Original German version:

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Süddeutsche Zeitung, 23.05.2020; translation by Danny Antonelli


Composer Rainer Bartesch from Pöcking has written an oratorio that adresses Greta Thunberg's climate protests

Pöcking – Rainer Bartesch has composed a new 23-minute oratorio on a burning hot topic. No, it is not about Corona, but about climate change. Global warming continues unabated without regard to the lockdown; glaciers and polar caps continue to melt. In the meantime, politicians have once again been reminded that there is another problem besides the pandemic that will have serious consequences if we do not act immediately.

In order for the issue to remain in our consciousness, the composer, who lives in Maising, wrote this new work. It now bears the new working title “Our World is on Fire”, loosely based on a phrase from the speech by Swedish environmental activist Greta Thunberg, which she gave at the World Economic Forum in Davos. Several paraphrased excerpts from this speech can be found in “An Oratorio for Our Future”, which was originally to be called a Fridays for Future Oratorio, “because she gets to the heart of the matter so well,” says Bartesch. He would have liked to quote Thunberg directly, but the schoolgirl’s words is have been signed over to publicists whose conditions are stringent and restrictive.

The composer stands behind the Fridays for Future movement. He likes to participate and to debate. What Greta Thunberg said in Davos, he can sign up to.

Saving the environment is his concern as well, which, due to the lockdown, is faced with a unique opportunity to finally get through with a well-thought-out new start. All climate activists agree that there can be no further business as usual. The debate about how to do this has long since been ignited.

But not only Thunberg's ideas are found in the libretto of the composition, which is, as Bartesch says, an “oratorio in terms of form”. It is sacred in every respect, because the words in English are contrasted with words in Italian by Francis of Assisi, from the 13th century. With the haunting “Canticle of the Sun”, the hymn of praise to creation, they bring the subject matter up to a philosophical level.

To make sure that everything makes sense thematically, librettist Danny Antonelli, a multilingual globetrotter from Trieste (Italy), added his own words, challenging consumption and economic growth from a contemporary perspective. For example:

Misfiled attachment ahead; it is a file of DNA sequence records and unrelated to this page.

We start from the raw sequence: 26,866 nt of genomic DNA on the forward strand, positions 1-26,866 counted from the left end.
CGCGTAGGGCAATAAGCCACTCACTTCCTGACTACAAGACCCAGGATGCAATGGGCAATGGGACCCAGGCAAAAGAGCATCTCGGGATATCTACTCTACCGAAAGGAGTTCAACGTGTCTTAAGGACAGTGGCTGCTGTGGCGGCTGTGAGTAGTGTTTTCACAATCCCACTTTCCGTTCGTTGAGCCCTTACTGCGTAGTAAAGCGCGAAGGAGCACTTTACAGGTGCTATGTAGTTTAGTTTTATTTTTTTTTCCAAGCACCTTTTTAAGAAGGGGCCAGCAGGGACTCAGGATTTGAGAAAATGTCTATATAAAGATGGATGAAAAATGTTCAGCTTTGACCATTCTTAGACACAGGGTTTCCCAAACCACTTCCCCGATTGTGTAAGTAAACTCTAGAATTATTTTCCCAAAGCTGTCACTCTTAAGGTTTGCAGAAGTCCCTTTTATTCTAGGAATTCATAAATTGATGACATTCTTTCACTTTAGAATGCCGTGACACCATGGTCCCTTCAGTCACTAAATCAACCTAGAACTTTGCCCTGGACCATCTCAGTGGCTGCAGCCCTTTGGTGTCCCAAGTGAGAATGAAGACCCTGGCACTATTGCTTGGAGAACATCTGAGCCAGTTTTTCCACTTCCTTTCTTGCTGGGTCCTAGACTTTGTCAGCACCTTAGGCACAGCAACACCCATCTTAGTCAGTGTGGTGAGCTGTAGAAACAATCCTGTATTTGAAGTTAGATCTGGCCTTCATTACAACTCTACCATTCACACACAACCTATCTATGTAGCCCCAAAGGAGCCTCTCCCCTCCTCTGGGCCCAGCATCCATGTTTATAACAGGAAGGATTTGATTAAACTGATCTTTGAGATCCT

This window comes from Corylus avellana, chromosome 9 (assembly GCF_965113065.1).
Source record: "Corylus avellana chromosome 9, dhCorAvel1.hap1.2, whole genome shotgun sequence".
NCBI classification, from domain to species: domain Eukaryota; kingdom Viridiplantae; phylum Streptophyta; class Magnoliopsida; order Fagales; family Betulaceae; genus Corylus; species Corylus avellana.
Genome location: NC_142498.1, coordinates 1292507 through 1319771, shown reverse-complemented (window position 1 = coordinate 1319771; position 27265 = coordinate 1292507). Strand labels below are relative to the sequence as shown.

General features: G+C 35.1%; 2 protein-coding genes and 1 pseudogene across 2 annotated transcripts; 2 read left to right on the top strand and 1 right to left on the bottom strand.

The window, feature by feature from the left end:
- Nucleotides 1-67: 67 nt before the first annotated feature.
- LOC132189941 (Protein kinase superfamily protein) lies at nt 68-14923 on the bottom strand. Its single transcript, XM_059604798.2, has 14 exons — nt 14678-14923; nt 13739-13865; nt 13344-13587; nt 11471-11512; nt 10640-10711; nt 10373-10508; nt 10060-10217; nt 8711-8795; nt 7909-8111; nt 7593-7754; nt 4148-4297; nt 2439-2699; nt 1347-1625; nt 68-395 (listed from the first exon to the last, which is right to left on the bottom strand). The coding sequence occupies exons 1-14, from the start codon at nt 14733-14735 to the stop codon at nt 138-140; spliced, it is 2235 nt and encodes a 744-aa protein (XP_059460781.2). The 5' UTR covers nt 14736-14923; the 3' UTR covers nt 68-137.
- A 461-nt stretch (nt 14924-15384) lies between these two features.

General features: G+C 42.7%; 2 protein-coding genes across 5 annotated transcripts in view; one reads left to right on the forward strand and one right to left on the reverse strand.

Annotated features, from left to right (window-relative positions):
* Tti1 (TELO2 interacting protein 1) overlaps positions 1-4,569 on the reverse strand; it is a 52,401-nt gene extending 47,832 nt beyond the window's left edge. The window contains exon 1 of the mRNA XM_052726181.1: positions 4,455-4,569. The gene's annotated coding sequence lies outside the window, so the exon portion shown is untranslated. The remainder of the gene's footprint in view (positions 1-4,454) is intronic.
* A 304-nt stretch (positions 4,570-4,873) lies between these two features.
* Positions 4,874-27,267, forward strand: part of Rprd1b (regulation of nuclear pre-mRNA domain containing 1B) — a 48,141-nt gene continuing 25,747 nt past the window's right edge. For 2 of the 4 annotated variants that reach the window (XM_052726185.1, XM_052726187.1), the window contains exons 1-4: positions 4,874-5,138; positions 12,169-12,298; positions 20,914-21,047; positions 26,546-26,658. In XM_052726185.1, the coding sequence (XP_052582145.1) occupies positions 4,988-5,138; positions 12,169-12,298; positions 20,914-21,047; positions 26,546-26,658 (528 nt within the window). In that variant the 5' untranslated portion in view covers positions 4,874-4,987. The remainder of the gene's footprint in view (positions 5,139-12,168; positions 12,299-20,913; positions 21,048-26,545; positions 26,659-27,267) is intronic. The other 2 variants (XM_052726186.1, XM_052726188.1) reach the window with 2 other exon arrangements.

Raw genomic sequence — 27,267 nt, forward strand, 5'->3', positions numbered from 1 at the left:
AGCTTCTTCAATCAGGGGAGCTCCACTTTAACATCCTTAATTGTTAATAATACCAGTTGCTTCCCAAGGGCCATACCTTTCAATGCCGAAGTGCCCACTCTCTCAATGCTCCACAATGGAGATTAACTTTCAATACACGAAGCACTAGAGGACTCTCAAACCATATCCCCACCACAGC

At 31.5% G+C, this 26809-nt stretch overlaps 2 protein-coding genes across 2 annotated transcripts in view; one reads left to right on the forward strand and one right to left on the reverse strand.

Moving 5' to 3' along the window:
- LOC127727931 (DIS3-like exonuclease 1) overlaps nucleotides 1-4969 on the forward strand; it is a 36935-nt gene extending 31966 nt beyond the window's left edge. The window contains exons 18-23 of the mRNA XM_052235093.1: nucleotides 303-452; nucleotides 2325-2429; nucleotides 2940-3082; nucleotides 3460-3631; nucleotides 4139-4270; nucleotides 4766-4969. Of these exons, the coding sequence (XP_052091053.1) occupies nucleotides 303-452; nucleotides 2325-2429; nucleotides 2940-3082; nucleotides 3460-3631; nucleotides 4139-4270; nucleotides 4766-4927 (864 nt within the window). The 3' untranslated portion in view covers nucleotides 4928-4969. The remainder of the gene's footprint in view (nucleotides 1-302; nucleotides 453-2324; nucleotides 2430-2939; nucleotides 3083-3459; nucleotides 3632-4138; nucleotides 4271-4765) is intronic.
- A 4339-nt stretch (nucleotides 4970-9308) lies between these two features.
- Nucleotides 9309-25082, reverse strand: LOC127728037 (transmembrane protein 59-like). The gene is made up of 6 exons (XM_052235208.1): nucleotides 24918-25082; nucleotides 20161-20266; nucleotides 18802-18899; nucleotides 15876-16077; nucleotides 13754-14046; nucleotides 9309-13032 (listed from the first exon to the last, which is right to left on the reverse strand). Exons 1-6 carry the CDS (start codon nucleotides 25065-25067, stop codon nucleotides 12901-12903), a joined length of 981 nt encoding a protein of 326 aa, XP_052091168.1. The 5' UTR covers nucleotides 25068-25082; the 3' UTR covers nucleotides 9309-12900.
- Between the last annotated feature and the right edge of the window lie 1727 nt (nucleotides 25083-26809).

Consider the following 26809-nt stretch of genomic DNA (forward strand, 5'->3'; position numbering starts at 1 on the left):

squeeze the debtor
cut expenses
pump in profit
slash the losses
be the owner
be the bosses

Such a distinctive work has hardly any precursors on which Bartesch could have based his music. It was “not so easy to find a structure that is appropriate but not too pop-like,” he says of the problem of form.

The situation was made more difficult by the fact that the no-budget work was subject to certain constraints. A Munich choir, which wanted to perform Bartesch’s “Tyrolean Requiem”, asked for an additional work with the same instrumentation. That meant: two soloists, a large mixed choir, chamber music, a small wind orchestra, four percussionists and organ. A colourful line-up, from which Bartesch gets effective musical results.

The composer put an electronically generated demo version online, where it registered 160 hits after only a few hours. The current number is over 500. The work is not an avant-garde creation. Bartesch’s background in film music can be clearly heard.

He first studied French horn and then played in orchestras for four years, including the Dresden Semper Opera Orchestra under Giuseppe Sinopoli.

But as a passionate folk and jazz musician he had a second support pillar with his French horn and alphorn. Having an affinity for technology, he also built up a studio. Bartesch returned to the Hochschule für Musik, first of all to take classes for teaching at schools, and immediately seized the opportunity to join the newly established film music class. In conducting and composing, he had finally reached his goal of being able to use all his skills and interests, which he then taught for five years as a lecturer at the university.

In the meantime Bartesch can point to a large catalogue of works: He has written over a hundred film scores, including for Matthias Kiefersauer’s comedy “Falsche Siebziger” and Jens Schanze’s “La Buena Vida – Das Gute Leben”, as well as serious music for soloists, choirs and orchestras, jazz and pop songs.

Among his mots prestigious awards is the first prize in the Paradisi Gloria composition competition of the Bayerischer Rundfunk for new sacred music, which he won in 2007 with his “Magnificat in modo moventium picturarum”.

With the oratorio, Bartesch is not only concerned with the music, but also with a work “that can provide impulses”. Two Munich filmmakers have already expressed interest in creating images for the composition. Various formats are planned, for example for concerts with video feeds, for an installation in planetariums or for a virtual reality 360-degree music video that can be viewed with VR glasses.

Using special encoding, priorities can be set in such a way that the speed of the film matches the speed of the music being played live.